Книга The Godfather. Страница 99
“So I hired an extra secretary to take all those calls. I saw the patient only when she was fully prepared for examination, tests or operation. I spent the minimum possible time with the victim because I was, after all, a busy man. And then finally I’d let the husband talk to me for two minutes. ‘It’s terminal,’ I’d say. And they could never hear that last word. They understood what it meant but they never heard it. I thought at first that unconsciously I was dropping my voice on the last word, so I consciously said it louder. But still they never heard it. One guy even said, ‘What the hell do you mean, it’s germinal?’” Jules started to laugh. “Germinal, terminal, what the hell. I started to do abortions. Nice and easy, everybody happy, like washing the dishes and leaving a clean sink. That was my class. I loved it, I loved being an abortionist. I don’t believe that a two-month fetus is a human being so no problems there. I was helping young girls and married women who were in trouble, I was making good money. I was out of the front tines. When I got caught I felt like a deserter that had been hauled in. But I was lucky, a friend pulled some strings and got pie off but now the big hospitals won’t let me operate. So here I am. Giving good advice again which is being ignored just like in the old days.”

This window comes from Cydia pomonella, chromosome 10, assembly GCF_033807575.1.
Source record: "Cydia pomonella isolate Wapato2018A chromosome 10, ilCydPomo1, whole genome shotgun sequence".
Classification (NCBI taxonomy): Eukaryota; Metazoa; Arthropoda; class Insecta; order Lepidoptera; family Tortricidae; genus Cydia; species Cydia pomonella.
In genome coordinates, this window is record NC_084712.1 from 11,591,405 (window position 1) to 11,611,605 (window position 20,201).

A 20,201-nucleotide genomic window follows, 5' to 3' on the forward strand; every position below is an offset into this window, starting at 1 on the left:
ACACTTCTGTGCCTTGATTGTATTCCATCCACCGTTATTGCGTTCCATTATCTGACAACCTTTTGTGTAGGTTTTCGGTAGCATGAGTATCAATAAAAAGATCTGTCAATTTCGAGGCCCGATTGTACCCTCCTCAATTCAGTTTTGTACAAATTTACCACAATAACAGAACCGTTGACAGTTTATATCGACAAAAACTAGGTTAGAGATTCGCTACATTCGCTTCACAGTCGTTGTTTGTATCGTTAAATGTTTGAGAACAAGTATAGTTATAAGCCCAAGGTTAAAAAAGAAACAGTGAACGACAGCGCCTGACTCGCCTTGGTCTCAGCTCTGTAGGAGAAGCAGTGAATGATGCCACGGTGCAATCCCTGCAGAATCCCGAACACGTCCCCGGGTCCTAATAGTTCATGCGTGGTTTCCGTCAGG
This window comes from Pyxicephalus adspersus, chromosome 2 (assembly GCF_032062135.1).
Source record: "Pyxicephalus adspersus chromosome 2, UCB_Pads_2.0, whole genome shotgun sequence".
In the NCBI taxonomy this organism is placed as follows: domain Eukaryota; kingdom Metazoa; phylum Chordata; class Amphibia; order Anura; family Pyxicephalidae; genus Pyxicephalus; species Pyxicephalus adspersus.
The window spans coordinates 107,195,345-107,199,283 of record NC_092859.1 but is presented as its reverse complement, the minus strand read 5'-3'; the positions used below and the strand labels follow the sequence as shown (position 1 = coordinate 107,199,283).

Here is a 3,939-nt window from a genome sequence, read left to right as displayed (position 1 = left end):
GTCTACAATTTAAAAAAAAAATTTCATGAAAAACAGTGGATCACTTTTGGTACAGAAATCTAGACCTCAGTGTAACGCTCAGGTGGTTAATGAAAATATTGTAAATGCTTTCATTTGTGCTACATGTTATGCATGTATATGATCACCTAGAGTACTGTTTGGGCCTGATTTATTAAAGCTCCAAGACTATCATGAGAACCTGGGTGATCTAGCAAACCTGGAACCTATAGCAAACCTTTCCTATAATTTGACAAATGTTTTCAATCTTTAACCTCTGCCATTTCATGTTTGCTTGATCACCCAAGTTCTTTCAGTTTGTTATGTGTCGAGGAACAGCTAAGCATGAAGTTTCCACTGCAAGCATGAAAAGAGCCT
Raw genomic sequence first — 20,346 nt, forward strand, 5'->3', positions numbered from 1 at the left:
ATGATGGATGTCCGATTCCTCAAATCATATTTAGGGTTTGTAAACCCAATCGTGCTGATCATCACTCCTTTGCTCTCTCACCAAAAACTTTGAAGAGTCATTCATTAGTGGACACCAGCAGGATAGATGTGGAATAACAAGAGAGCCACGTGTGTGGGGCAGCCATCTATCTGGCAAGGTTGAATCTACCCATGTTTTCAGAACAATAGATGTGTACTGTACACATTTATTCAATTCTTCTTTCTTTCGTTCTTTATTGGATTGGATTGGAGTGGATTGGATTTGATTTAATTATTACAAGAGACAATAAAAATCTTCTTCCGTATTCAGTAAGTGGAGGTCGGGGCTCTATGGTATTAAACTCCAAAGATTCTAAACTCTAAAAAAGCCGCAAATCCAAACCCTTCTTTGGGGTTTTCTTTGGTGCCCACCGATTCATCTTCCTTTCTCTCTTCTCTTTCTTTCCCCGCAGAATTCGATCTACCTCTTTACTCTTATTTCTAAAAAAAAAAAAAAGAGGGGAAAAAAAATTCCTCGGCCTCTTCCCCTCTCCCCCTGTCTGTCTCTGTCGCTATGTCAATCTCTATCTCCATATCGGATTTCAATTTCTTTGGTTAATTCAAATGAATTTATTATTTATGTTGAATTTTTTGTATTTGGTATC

“I’m not ignoring it,” Johnny Fontane said. “I’m thinking it over.”
Lucy finally changed the subject. “What are you doing in Vegas, Johnny? Relaxing from your duties as big-time Hollywood wheel or working?”